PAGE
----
Writing more than a half a century ago of nuclear war, C.S. Lewis risked sounding unfeeling in order to enforce the way of wisdom:
Believe me, dear sir or madam,
you and all whom you love were already sentenced to death
before the atomic bomb was invented;
and quite a high percentage of us
were going to die in unpleasant ways .
It is perfectly ridiculous to go about
whimpering and drawing long faces
because the scientists have added one more chance
of painful and premature death to a world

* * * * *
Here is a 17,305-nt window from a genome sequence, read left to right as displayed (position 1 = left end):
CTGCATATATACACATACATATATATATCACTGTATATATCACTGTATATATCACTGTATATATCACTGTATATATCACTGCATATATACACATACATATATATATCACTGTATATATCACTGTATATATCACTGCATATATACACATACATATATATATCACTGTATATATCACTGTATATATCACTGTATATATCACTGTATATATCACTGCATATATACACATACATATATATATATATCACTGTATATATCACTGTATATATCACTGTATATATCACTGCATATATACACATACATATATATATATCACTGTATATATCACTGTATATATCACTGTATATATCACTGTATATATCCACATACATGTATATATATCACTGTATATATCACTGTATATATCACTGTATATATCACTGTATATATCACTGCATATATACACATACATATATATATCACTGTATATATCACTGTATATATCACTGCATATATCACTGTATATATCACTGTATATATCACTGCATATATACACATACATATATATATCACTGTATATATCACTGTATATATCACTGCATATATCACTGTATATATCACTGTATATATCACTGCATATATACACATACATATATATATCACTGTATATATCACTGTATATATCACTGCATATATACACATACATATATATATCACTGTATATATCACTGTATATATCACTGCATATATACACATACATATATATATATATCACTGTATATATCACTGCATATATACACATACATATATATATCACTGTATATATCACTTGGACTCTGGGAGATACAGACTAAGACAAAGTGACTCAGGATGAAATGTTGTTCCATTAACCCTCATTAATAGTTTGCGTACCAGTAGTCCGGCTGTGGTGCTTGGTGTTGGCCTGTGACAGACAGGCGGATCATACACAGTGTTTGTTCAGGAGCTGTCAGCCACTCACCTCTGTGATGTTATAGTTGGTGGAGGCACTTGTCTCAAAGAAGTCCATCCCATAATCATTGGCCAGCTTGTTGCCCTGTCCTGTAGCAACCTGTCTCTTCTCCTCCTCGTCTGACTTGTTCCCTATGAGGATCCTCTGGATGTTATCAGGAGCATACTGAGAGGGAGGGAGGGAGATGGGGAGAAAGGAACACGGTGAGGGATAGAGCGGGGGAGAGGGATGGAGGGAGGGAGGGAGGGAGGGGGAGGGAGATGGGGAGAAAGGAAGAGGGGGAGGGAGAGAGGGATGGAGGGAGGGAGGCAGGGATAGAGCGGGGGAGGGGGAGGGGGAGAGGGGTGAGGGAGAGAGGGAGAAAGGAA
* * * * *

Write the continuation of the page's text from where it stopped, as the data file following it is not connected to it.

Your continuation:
which already bristled with such chances
and in which death itself was not a chance but a certainty.
Let that bomb when it comes
find us doing sensible and human things—
praying, working, teaching, listening to music,
bathing the children, playing tennis,
chatting to our friends over a pint and a game of darts—
not huddled together like frightened sheep and thinking about bombs.
They may break our bodies (any microbe can do that)
but they need not dominate our minds.